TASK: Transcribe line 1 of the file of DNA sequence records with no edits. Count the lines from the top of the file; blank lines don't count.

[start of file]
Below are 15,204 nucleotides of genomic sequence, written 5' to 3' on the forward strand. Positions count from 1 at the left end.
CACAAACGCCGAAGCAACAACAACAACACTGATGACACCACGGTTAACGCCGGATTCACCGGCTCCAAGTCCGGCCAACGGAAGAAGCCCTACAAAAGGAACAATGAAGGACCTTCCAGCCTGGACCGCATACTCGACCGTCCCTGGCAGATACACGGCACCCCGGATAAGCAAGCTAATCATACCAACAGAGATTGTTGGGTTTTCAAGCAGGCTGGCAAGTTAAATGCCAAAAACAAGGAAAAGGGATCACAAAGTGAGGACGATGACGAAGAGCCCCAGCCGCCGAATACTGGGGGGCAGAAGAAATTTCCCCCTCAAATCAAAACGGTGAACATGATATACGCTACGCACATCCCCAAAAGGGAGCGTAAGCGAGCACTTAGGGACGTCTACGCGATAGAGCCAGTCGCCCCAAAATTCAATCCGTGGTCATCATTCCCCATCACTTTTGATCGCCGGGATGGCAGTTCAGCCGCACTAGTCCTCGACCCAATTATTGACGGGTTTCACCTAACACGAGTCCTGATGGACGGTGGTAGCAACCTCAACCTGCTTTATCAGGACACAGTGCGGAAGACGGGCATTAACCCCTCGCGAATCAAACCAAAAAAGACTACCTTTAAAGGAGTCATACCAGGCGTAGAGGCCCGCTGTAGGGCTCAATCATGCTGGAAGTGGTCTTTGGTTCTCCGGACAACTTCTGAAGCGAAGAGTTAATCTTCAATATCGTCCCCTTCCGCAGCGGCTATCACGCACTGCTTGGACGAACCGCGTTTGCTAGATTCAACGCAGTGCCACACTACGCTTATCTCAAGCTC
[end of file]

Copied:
Below are 15,204 nucleotides of genomic sequence, written 5' to 3' on the forward strand. Positions count from 1 at the left end.